Murray Panhandling Addressed by City, Community

MURRAY, KENTUCKY – Panhandling is being addressed one of two ways in Murray. To some, it is a nuisance which needs to be eradicated, while to others, it is a legitimate method for meeting basic needs.

Last month, Murray Mayor Jack Rose and the city council asked that city attorney, Warren Hopkins, draft an anti-begging ordinance after Rose said a Murray resident raised a complaint over the number of people begging in the town 0f 18,000.

Rose said he is not against helping the homeless and neither is the city of Murray.

“This is a special community in terms of how people try to take care of people,” Rose said. “We have Need Line which has a lot of services. [Glendale Road Church of Christ] has a food bank and a clothing bank. I believe the Episcopalian church has a program where people can come stay at night in the winter.”

Rose said the problem is that panhandling has been abused.

“Some folks had contacted [people panhandling] and said ‘I’ll buy you a meal, I’ll buy you groceries’ and their response was ‘I don’t want any of that- I want cash,’” Rose said.

Rose said a recent Sixth Circuit Court ruling deemed panhandling protected by the first amendment and the Murray City Council decided to shelve the ordinance for fear of legal backlash.

“At this point I think any consideration of an ordinance is pretty much on hold,” Rose said.

In the meantime, one local church decided to take matters into its own hands.

On Sept. 21, members of the Christian Community Church held an event called Project 32, during which church members filled drawstring bags with a mixture of nonperishable food and toiletry items to either give to Need Line or to someone in need directly.

Assorted toiletry items await packing during Project 32 on Sept. 21 at Christian Community Church. Adrienne Vititoe/VoiceBox Media

Assorted toiletry items await packing during Project 32 on Sept. 21 at Christian Community Church.
Adrienne Vititoe/VoiceBox Media

“The main objective of Project 32 is just to have ready-made toiletry bags to give to people who might be in need-the people who are standing outside of Kroger or Wal-Mart- anyone who doesn’t have these sort of things just readily available,” said Jamie McKenzie, member of Christian Community Church. “We’re thinking maybe if they have nail clippers or if they can take baths they’ll feel more confident to go into a job interview.”

Corrie Johnson, project founder and director, said her 7-year-old daughter, Violet, played a significant role in her inspiration for the event.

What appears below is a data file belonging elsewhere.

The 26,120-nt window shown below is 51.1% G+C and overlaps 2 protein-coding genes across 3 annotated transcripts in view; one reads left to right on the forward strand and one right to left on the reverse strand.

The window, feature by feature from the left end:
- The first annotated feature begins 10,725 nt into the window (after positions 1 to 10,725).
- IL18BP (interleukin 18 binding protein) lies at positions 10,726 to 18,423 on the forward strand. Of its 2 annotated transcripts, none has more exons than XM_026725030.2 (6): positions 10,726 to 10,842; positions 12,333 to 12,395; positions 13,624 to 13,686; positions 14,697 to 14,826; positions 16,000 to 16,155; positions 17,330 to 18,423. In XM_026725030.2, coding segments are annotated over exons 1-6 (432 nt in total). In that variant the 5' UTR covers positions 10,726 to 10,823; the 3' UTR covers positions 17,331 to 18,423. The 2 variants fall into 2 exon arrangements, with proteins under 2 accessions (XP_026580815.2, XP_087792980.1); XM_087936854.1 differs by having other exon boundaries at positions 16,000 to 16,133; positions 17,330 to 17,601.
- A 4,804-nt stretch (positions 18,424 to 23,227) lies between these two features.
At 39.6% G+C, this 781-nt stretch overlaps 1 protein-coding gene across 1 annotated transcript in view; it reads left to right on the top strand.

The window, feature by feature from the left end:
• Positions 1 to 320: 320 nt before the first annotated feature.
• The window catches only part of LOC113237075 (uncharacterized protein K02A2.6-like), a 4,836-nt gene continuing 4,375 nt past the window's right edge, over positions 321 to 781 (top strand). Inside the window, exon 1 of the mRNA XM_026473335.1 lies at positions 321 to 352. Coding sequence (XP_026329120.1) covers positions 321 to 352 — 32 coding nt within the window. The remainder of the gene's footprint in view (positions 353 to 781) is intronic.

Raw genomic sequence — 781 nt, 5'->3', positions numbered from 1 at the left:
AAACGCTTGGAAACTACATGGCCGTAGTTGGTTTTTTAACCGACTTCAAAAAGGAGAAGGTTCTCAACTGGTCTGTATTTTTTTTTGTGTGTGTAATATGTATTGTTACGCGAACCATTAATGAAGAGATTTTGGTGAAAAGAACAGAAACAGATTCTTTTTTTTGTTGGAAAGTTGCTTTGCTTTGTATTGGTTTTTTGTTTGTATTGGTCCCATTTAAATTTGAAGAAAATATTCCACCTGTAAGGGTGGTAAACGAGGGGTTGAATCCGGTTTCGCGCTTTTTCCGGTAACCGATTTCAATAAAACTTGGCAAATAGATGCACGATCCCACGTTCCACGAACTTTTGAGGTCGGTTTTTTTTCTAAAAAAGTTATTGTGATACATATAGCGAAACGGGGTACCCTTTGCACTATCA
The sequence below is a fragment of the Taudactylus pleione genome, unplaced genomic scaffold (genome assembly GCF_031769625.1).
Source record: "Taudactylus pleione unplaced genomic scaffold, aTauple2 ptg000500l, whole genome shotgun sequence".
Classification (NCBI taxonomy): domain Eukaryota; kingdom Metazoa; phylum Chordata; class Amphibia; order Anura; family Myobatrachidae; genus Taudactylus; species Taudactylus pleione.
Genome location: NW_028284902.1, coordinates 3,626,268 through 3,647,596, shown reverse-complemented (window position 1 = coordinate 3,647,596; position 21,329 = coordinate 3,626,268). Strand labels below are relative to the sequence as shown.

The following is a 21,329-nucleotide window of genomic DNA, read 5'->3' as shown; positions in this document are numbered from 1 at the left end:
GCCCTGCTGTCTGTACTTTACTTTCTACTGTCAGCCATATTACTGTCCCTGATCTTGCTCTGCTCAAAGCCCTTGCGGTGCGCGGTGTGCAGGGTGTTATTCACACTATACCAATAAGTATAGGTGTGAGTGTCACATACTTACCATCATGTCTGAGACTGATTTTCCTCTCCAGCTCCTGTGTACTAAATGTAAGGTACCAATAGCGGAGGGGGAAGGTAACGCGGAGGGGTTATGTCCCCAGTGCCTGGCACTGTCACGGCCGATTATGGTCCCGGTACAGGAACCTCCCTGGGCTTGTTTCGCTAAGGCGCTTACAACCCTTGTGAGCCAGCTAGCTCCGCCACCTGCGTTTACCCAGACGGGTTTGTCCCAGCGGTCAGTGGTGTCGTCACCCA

“My daughter Violet is very sensitive and aware of people who are holding signs asking for help,” Johnson said. “Whenever she sees somebody she says ‘Mom, they’re holding a sign- we need to help them.’”

After filling a bag herself, Violet confirmed her mother’s words.

“It really helps them because they feel like they are taken care of,” she said. “People with those signs are just hungry and thirsty and dirty because they just need help.”

Johnson said her daughter not only helped provide the idea of a bagging night, but also had a noteworthy influence on its name.

“She emptied out one of her banks into her purse and I wasn’t really paying attention to why, but as we were pulling into Wal-Mart she saw somebody holding a sign,” Johnson said. “We picked up some extra snacks while we were in there, and as we were pulling through the parking lot to give them what we picked up she bolted up into the front seat and dumped out her purse, and I realized what she had done- the money she brought with her was specifically for if she did see anybody needing help, and that was very remarkable to me to be that proactive as a 7-year-old. I counted up what she had and it only came to 32 cents.”

But that is only half of the story.

“When my dad was 6 years old growing up in Granite City, he also left some money that he put in an envelope and dropped in one of the blue mail drop boxes and he had written ‘this is for food, for the poor people,’” Johnson said. “Also in that envelope was 32 cents. And so that’s why we named it this. I think it’s something that kids can be involved in and equally help meet those needs.”

Church members fill drawstring bags with toiletries and food during Project 32 on Sept. 21 at Christian Community Church. Adrienne Vititoe/VoiceBox Media

Church members fill drawstring bags with toiletries and food during Project 32 on Sept. 21 at Christian Community Church. Adrienne Vititoe/VoiceBox Media

Johnson said the church’s mission and motivation go hand in hand.

“Our goal would be we want to help meet basic needs,” she said. “We want to be able to give a piece of humanity to people who might be struggling to get through the next day. Our motivation is just answering Jesus who said ‘when I was thirsty you gave me something to drink, when I was hungry you fed me, when I was naked you gave me clothing.’

Something I am very aware of is how very little money it costs to actually fill one of those bags. It’s just such a small thing. Even buying toothbrushes or fingernail clippers- the whole is greater than the sum of the parts. It’s one of those things where everybody coming together and putting in a little bit of effort goes a long way.”

Those who would like to find out more about Project 32 are encouraged to make use of the contact information below.

http://facebook.com/Project32bags/

project32@yahoo.com

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Graphic made by Adrienne Vititoe/VoiceBox Media

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